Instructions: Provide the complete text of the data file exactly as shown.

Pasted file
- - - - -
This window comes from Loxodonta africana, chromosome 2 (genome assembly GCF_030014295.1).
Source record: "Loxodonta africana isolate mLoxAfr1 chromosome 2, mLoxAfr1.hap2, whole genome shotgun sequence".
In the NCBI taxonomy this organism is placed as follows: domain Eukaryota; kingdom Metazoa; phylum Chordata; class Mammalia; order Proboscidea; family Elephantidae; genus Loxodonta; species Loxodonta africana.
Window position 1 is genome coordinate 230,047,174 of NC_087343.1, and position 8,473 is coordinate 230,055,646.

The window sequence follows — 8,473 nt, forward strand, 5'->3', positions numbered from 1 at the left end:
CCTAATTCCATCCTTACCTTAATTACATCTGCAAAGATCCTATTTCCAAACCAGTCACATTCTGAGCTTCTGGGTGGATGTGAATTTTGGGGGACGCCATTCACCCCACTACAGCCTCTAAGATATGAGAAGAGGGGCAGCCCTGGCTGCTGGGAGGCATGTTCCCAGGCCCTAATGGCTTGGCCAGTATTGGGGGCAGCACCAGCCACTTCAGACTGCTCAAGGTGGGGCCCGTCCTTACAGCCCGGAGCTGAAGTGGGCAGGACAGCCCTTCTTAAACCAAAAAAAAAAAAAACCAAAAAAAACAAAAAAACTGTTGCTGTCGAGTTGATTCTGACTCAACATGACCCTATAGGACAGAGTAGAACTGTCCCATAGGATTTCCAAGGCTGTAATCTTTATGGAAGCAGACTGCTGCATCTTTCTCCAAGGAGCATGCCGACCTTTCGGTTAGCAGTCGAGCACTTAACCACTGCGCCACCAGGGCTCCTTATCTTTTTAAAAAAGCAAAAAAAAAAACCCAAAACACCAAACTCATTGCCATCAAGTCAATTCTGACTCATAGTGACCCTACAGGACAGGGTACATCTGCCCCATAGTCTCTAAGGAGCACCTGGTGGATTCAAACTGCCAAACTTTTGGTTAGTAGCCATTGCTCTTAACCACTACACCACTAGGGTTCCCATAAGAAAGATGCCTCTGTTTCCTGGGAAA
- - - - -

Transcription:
This window comes from Loxodonta africana, chromosome 2 (genome assembly GCF_030014295.1).
Source record: "Loxodonta africana isolate mLoxAfr1 chromosome 2, mLoxAfr1.hap2, whole genome shotgun sequence".
In the NCBI taxonomy this organism is placed as follows: domain Eukaryota; kingdom Metazoa; phylum Chordata; class Mammalia; order Proboscidea; family Elephantidae; genus Loxodonta; species Loxodonta africana.
Window position 1 is genome coordinate 230,047,174 of NC_087343.1, and position 8,473 is coordinate 230,055,646.

The window sequence follows — 8,473 nt, forward strand, 5'->3', positions numbered from 1 at the left end:
CCTAATTCCATCCTTACCTTAATTACATCTGCAAAGATCCTATTTCCAAACCAGTCACATTCTGAGCTTCTGGGTGGATGTGAATTTTGGGGGACGCCATTCACCCCACTACAGCCTCTAAGATATGAGAAGAGGGGCAGCCCTGGCTGCTGGGAGGCATGTTCCCAGGCCCTAATGGCTTGGCCAGTATTGGGGGCAGCACCAGCCACTTCAGACTGCTCAAGGTGGGGCCCGTCCTTACAGCCCGGAGCTGAAGTGGGCAGGACAGCCCTTCTTAAACCAAAAAAAAAAAAAACCAAAAAAAACAAAAAAACTGTTGCTGTCGAGTTGATTCTGACTCAACATGACCCTATAGGACAGAGTAGAACTGTCCCATAGGATTTCCAAGGCTGTAATCTTTATGGAAGCAGACTGCTGCATCTTTCTCCAAGGAGCATGCCGACCTTTCGGTTAGCAGTCGAGCACTTAACCACTGCGCCACCAGGGCTCCTTATCTTTTTAAAAAAGCAAAAAAAAAAACCCAAAACACCAAACTCATTGCCATCAAGTCAATTCTGACTCATAGTGACCCTACAGGACAGGGTACATCTGCCCCATAGTCTCTAAGGAGCACCTGGTGGATTCAAACTGCCAAACTTTTGGTTAGTAGCCATTGCTCTTAACCACTACACCACTAGGGTTCCCATAAGAAAGATGCCTCTGTTTCCTGGGAAA